An international consortium of clinical scientists and genomics experts, including researchers from the Montreal Heart Institute (MHI) and Université de Montréal (UdeM), have uncovered multiple new genetic risk factors for systemic lupus erythematosus (SLE), commonly known as lupus. The large-scale genomic study is the first of its kind to investigate the genetic basis of lupus. Dr. John D. Rioux, associate professor of medicine at the MHI and UdeM, co-authored the study that appears in the online edition of Nature Genetics.
The research team studied the DNA of 720 women of European descent with lupus and 2,337 women without lupus. They scanned the entire genome for more than 317,000 single nucleotide polymorphisms (SNPs), which are locations on chromosomes where a single unit of DNA, or genetic material, may vary from one person to the next. The goal was to identify SNPs linked to lupus. They confirmed these results in another independent set of 1,846 women with lupus and 1,825 women without lupus.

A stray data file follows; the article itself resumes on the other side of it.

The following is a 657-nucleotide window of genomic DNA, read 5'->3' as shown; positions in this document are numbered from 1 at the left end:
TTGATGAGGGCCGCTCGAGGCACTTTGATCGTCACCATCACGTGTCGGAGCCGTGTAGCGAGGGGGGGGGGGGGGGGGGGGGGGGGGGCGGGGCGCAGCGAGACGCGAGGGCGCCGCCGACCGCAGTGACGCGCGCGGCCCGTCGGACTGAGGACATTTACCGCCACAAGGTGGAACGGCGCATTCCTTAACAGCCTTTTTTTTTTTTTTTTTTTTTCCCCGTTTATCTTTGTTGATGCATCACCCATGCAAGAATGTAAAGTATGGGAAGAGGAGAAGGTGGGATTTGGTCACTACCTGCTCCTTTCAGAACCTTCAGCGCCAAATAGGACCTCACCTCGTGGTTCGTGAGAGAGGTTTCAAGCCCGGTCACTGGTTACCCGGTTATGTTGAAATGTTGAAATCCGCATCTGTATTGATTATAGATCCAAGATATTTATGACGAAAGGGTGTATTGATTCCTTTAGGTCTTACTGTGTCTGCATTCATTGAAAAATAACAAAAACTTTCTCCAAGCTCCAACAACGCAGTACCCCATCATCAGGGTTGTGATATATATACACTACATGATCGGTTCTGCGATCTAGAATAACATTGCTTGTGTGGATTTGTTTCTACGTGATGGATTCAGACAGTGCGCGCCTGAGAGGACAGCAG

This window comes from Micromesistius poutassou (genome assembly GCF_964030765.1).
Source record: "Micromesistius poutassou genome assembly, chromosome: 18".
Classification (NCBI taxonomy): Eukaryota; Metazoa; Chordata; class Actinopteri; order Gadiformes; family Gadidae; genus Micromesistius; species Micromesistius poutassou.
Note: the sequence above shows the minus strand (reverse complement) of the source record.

The scientists found evidence of an association to three genes: ITGAM, KIAA1542, and PXK, and to a region of the genome that does not contain any known genes. ITGAM is important for both the adherence of immune cells and for cleaning up pathogens. KIAA1542 is important for translating the DNA code into proteins. PXK encodes a molecule that transmits signals and controls complex processes in cells. The scientists also found association in genes previously associated with lupus and other autoimmune diseases.
Release date: January 18, 2008
Source: Université de Montréal
Filed Under: Genomics/Proteomics